International Education Must be Imbedded in Campus Life
November 07, 2011
The article, “How Presidents Can Foster an International Culture on Campus,” joins contributions by Ohio State University President E. Gordon Gee and Pace University President Stephen J. Friedman in debuting the AIEA series. The association will publish monthly articles on international education online at www.aieaworld.org and ultimately prepare an eBook and a printed compilation of the viewpoints.
In announcing the perspective series, AIEA through its website said, “We believe that presidents listen to other presidents and that this may be a way of making more presidents aware of the importance of advocating for a global education agenda on their campuses.”
In his article, Rallo wrote, “Any institution’s quest for relevance in the changing landscape of higher education takes place in a triangle formed by public perception, student demographics and financial resources.”
He indicated many universities face challenges on each side of that triangle as public perceptions about the importance of international education have declined in favor of greater education in science, technology, engineering and math in the wake of 9/11. Additionally, changes in student demographics have meant reductions in traditional language education, such as Spanish, French and Italian, without increases in emerging language needs such as Arabic, Korean and Chinese. Just as significantly, financial support at both the federal and state levels for international education has declined.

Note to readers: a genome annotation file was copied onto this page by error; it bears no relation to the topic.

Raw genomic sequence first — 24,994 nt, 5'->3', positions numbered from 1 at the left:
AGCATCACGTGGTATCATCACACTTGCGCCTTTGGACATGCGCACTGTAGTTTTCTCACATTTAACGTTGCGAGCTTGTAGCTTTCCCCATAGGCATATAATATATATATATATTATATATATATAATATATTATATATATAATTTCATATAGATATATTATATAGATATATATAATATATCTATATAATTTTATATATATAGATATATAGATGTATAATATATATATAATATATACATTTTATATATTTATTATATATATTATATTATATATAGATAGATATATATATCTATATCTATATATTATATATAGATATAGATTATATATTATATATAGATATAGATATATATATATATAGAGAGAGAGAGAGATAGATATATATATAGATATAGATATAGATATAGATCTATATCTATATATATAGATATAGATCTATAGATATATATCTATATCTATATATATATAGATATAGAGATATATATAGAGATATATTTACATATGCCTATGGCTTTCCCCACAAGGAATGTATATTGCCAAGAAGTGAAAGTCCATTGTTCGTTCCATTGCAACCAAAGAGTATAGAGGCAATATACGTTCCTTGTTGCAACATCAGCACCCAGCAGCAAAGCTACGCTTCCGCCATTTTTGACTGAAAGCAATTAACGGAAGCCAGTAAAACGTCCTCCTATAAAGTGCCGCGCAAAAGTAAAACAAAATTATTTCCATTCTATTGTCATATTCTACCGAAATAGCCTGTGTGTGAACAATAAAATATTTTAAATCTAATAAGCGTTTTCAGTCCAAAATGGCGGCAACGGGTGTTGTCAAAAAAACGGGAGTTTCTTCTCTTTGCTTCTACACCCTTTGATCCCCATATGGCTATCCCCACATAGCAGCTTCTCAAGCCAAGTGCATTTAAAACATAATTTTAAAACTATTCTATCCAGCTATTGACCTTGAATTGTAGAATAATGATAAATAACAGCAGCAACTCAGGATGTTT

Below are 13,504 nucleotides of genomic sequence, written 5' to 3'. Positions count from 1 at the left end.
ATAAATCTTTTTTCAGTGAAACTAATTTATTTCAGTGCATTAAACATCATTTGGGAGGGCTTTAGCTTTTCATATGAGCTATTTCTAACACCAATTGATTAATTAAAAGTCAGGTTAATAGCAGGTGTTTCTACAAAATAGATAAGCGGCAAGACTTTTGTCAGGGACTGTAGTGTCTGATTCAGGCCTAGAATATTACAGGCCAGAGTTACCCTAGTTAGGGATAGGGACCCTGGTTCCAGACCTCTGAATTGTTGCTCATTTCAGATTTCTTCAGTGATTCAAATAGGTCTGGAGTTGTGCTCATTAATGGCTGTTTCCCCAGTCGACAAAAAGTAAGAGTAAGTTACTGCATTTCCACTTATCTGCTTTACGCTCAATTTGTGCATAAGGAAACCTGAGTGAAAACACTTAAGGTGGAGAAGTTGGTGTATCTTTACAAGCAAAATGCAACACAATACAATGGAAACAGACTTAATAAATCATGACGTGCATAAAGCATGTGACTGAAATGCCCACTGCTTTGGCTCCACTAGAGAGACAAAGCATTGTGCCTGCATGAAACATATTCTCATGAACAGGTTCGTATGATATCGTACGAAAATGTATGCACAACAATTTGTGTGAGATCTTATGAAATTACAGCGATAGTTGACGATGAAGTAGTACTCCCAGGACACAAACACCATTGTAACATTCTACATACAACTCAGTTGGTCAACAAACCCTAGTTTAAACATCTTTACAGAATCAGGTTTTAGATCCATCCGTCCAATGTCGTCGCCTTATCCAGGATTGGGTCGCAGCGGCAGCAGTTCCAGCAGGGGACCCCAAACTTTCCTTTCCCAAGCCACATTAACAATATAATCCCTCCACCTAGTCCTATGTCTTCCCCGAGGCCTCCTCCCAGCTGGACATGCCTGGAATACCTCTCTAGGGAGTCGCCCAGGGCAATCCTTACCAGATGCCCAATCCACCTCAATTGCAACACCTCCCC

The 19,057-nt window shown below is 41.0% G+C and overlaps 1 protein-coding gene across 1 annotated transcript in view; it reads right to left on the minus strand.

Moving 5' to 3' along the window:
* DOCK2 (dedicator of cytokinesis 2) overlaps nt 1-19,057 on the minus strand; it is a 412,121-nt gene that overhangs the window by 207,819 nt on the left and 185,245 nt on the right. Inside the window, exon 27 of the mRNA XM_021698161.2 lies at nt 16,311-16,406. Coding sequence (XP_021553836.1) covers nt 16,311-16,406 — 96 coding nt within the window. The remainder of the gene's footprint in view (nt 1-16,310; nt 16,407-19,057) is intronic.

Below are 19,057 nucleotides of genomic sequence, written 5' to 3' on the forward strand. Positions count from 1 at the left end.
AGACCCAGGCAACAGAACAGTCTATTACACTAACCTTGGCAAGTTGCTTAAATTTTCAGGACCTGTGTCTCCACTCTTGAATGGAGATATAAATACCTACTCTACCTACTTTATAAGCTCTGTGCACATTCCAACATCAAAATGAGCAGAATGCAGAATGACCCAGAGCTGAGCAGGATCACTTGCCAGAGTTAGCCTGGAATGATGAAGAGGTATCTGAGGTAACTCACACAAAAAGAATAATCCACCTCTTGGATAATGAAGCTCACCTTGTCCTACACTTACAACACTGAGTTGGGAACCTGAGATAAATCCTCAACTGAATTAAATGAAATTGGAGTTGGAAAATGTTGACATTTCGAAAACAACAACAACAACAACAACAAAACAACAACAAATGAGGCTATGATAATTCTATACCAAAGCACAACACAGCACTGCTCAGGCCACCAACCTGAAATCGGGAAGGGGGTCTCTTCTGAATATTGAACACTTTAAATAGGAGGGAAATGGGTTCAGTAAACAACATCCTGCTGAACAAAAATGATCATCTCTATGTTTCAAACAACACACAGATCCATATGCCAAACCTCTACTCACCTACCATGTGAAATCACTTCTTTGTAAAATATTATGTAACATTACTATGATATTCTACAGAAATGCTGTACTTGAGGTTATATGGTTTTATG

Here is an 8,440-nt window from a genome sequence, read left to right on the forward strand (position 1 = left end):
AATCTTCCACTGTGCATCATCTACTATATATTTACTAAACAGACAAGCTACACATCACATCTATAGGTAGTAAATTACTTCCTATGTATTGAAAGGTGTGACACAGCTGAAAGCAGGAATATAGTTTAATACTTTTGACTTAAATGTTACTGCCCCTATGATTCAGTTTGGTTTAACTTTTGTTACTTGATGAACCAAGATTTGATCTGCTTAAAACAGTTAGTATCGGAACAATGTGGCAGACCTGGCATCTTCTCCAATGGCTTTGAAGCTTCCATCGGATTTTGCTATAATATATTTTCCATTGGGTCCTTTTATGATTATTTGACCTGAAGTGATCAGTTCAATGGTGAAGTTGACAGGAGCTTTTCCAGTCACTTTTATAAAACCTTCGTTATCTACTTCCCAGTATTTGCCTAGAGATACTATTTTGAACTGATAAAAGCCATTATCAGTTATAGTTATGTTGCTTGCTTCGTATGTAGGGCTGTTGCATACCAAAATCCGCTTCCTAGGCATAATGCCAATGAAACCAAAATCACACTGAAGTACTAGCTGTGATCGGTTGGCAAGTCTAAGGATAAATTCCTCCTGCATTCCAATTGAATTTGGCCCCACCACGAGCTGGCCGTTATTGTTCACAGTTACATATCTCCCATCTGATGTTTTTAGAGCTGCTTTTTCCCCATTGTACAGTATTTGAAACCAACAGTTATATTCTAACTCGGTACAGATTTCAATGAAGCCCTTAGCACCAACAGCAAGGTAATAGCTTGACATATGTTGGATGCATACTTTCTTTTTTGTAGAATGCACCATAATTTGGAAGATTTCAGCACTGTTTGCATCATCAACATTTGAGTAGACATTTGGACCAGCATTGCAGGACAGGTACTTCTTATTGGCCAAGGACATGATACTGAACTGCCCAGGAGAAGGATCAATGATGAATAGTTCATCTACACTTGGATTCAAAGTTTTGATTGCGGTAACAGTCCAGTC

To counter this trend and revitalize international education, Rallo wrote that university presidents “must affirm that appreciation and awareness of international culture” as well as “the linguistic and cultural growth occasioned by international studies” remain prime components of intellectual growth.
Rallo concluded that in their roles as heads of universities, “Presidents must strive to make international culture at their institutions ‘untouchable’ by embedding its presence in the campus narrative, rather than setting it apart.”